Don't rush them: I see it all the time – studios that throw their students upside down as quickly as possible. There is NO reason to do this whatsoever, there are hundreds of spins, transitions and dance moves you can teach your students to safely and effectively build their strength up. You will never run out of things to teach if you plan your classes in this way. But also you will alienate a huge portion of your students if you do rush things through. We’ve all had students who are over-weight and have a serious lack of strength, who need to take things slowly, who may not be inverting for 6 months or more. They need your time and attention and they do not need to be rushed ahead. More often than not they get fed up and leave. Leaving whole studios filled with strong skinny former dancers. Great, if you have an abundance of those locally and can run your business on that, but the vast majority of my customer base are not those people.

I’ve also had those students who want to get upside down before they can do much else and you’re not helping them, or yourself, by letting them. I had a student who joined me for her Christmas break from University this year. Prior to her coming to class I asked her what she had been working on, so I could decide which group to put her in. She told me she had been working on crucifix and butterfly and so I put her in groups that were working on just inverting. Very very quickly it became apparent that she didn’t have a whole lot of upper body strength and my suspicions were proven when I watched her invert for the first time – throwing herself in to it. Now, I have to pick up the pieces and change my lesson plans to ensure she has things that are achievable for her to do. I have to strip things right back, because she had been taught to invert before she'd done some pretty basic spins and moves, she hadn't even climbed before. It’s not her fault, at all, and I am more than happy to accommodate her. MORE than happy. But if she had been taught things slowly and at the right pace to start with we could have avoided all of it. She’s doing great, she works hard, and I know she will be just fine but damn it does make me angry for her. Seriously, do yourselves and your students a favor - sit down and put together a nice, thorough and slow beginner syllabus that includes strength training (I did a post and a pole kisses email about strength training). Phew that was a long point, but an important one.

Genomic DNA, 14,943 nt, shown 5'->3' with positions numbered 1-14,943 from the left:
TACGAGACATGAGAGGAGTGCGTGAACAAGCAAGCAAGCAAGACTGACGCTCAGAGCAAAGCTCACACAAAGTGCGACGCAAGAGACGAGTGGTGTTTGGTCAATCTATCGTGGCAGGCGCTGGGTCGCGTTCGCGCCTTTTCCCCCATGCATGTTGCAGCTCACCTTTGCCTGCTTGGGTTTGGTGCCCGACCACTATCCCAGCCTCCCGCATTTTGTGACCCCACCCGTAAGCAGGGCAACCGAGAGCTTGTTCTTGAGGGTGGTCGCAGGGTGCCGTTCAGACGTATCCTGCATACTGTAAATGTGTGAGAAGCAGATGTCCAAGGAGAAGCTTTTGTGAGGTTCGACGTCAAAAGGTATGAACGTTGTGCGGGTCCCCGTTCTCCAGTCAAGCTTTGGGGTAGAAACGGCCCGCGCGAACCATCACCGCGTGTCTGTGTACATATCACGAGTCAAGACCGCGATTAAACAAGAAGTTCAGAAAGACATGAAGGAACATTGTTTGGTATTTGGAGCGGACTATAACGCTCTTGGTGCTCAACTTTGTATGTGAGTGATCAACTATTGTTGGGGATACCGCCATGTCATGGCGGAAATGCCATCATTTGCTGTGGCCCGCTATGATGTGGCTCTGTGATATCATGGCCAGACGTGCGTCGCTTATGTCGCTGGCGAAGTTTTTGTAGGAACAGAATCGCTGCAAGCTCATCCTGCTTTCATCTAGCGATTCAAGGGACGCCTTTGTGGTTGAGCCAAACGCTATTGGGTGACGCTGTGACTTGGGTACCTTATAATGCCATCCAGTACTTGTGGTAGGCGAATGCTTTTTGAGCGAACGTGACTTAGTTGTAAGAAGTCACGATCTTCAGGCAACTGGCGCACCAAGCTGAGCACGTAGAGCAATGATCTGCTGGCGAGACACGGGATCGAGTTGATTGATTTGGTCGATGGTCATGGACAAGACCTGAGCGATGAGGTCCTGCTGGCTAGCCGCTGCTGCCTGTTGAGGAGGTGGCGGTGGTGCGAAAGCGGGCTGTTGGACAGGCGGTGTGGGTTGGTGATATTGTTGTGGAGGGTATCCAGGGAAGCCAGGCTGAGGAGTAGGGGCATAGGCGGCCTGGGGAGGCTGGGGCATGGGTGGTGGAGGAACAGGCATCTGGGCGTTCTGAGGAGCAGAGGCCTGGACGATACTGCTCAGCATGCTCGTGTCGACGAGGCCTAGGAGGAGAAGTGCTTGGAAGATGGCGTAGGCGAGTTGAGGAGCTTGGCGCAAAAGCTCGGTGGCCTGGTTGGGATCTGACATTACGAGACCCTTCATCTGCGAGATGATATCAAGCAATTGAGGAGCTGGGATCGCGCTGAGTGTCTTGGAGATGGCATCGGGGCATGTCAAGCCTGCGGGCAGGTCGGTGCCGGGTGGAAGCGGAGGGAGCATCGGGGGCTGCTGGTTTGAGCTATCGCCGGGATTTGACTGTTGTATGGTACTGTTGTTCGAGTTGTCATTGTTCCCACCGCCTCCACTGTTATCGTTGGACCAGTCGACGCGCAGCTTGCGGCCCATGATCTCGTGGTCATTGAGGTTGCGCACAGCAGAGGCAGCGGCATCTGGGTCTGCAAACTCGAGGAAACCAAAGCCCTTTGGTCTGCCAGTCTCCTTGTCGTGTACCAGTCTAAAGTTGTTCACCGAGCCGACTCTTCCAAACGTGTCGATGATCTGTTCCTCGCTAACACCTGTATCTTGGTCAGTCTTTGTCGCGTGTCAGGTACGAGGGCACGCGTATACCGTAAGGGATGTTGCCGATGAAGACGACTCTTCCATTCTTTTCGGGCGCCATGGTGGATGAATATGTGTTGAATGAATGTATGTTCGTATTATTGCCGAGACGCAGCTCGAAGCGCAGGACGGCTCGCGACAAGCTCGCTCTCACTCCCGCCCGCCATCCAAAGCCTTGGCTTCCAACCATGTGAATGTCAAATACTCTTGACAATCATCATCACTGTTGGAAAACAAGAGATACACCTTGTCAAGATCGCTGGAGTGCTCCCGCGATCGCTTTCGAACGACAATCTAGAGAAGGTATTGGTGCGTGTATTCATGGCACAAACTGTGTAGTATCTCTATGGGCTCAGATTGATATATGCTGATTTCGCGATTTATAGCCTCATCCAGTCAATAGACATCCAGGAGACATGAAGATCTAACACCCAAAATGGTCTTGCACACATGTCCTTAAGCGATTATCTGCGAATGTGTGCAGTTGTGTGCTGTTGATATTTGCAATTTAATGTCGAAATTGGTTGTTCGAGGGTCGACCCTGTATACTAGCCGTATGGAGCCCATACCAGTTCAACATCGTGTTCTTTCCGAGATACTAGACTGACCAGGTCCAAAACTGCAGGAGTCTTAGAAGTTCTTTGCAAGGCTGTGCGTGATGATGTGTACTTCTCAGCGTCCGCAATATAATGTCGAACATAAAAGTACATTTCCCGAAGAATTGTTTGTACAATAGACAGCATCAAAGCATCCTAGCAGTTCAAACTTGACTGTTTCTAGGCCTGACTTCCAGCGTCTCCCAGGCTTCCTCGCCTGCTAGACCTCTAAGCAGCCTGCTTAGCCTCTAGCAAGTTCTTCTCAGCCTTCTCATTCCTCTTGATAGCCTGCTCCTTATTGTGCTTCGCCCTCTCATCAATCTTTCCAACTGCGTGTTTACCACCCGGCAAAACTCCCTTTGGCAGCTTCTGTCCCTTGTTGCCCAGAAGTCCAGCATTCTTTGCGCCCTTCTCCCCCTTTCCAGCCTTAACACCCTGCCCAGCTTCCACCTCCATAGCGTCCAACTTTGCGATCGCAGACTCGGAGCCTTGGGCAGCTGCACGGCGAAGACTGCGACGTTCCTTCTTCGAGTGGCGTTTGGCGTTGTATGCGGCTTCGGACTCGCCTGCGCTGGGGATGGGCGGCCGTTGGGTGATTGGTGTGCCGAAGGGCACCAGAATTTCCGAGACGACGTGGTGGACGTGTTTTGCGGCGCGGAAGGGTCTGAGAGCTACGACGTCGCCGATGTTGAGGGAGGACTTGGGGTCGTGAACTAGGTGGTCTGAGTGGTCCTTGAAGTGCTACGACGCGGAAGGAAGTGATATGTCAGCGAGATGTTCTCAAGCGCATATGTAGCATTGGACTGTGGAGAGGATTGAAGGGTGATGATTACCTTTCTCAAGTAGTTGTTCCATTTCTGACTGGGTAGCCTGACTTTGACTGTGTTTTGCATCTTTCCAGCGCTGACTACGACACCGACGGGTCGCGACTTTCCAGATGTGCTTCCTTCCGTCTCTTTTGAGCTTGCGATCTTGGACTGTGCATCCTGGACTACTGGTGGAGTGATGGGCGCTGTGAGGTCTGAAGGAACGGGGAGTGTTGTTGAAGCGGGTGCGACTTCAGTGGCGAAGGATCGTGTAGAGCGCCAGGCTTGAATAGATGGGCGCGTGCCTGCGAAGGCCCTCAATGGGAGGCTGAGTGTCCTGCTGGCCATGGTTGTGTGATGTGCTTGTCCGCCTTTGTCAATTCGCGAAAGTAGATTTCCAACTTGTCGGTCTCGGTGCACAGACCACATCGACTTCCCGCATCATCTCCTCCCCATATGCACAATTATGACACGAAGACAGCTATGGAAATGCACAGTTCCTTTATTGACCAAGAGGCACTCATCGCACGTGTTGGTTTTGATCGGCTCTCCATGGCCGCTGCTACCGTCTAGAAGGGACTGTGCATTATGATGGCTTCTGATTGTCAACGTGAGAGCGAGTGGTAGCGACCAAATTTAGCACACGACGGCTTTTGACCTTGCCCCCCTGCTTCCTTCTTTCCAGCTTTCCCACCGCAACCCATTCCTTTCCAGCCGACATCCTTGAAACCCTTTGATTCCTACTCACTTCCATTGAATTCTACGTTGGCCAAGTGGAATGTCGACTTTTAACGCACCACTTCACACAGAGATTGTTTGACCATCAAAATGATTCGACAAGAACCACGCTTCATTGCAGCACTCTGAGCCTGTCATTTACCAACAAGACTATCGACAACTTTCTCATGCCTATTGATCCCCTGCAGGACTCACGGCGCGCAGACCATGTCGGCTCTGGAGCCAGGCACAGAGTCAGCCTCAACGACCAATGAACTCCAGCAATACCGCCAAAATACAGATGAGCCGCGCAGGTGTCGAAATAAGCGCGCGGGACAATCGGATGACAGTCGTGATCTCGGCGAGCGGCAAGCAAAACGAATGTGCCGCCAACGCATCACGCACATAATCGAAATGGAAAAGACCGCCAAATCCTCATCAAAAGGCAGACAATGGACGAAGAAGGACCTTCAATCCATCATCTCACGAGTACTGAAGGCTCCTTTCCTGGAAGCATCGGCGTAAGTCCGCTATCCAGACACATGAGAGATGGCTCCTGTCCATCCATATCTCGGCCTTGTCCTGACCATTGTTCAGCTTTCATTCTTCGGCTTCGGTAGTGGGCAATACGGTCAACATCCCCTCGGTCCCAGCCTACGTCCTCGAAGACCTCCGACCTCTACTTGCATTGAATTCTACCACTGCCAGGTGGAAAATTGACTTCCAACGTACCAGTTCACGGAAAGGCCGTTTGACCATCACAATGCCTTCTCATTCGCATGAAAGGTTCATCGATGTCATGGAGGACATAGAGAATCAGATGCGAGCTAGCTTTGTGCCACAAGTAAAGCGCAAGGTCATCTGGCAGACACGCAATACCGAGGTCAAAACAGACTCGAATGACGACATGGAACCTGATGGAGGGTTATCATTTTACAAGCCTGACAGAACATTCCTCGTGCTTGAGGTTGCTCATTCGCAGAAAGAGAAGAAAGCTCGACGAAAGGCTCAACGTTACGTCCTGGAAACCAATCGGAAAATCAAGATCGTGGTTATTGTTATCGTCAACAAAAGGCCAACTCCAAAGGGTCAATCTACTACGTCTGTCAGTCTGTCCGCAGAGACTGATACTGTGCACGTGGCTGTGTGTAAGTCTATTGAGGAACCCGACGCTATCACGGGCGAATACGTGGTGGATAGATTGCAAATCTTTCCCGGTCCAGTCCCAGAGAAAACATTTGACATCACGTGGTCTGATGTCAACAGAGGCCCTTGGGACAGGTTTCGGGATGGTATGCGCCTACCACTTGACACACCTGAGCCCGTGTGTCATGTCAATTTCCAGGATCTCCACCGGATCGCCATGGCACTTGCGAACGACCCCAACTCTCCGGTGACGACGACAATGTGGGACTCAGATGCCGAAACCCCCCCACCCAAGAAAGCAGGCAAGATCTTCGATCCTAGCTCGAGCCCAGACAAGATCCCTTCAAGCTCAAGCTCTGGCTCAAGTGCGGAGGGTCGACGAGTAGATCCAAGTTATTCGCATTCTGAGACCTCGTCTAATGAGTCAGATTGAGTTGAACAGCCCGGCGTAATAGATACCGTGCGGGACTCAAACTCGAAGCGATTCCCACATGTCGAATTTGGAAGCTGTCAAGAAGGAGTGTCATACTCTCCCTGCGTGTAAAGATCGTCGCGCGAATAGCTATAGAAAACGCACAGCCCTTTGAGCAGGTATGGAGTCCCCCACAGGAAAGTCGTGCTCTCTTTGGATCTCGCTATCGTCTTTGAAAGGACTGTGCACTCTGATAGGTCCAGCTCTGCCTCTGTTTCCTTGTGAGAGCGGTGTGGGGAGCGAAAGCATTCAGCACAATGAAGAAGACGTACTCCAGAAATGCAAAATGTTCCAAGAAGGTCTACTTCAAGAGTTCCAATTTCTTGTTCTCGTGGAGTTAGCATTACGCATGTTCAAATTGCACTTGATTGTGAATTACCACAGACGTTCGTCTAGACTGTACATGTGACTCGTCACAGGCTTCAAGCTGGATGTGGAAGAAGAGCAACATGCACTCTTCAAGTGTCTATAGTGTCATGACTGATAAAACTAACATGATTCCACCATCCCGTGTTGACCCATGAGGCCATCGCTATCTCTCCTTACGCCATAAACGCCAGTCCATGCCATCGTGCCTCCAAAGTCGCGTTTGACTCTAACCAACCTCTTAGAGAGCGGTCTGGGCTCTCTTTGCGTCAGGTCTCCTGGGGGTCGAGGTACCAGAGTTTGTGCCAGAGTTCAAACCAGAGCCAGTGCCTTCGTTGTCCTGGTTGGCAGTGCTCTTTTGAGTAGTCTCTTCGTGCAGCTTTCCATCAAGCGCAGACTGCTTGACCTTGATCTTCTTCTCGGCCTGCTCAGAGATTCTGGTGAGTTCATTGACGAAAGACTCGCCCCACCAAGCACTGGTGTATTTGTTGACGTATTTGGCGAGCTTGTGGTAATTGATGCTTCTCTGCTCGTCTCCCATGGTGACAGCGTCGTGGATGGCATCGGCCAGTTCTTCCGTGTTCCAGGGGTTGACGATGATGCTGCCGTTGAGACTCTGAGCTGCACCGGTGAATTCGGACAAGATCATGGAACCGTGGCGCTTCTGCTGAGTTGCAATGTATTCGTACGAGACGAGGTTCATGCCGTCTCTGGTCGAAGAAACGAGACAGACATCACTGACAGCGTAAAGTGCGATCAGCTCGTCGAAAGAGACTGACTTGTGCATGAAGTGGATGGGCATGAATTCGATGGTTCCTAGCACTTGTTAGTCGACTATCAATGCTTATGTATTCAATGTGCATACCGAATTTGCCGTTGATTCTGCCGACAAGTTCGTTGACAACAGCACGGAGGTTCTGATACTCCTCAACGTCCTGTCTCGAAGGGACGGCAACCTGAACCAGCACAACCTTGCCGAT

Be careful with your words: The Pole Dancing Bloggers have a bloghop right now where everyone writes on one topic. January's topic is this - "things not to say to beginners". The posts have been amazing to read. It brings up an important point about how we speak to our students. It's so easy to say something careless, that we don't even realise upsets or demotivates our students. Here are some examples from the bloghop:
Not all of those were spoken by instructors, some were by other students, so it's important to not only watch your own language (I have a really bad habit of saying "okay so just lift your right leg..." because it never is "just" for most students) but also that of your students. If a student says something is easy - correct them politely and say that the move is hard for many people. If a student says something nasty, that has never happened in my classes as far as I am aware, there are lots of ways to deal with it depending on your personality - ask them to leave, move them to a different class away from the student they were rude to, ask them not to use negative language in class. I have also heard of instances where students were told they are too big for the poles, or would never be able to do something. In my eyes a good instructor can teach anyone, as long as they are safe and are not causing huge problems. If you struggle to teach larger students maybe spend some time talking to instructors who have more experience and learn how you might be able to help them - rather than resorting to telling them they can't do it. 

It can be little tiny things like using the word "just" or it can be something huge but if you want to keep your students you have to be careful about how you talk to them.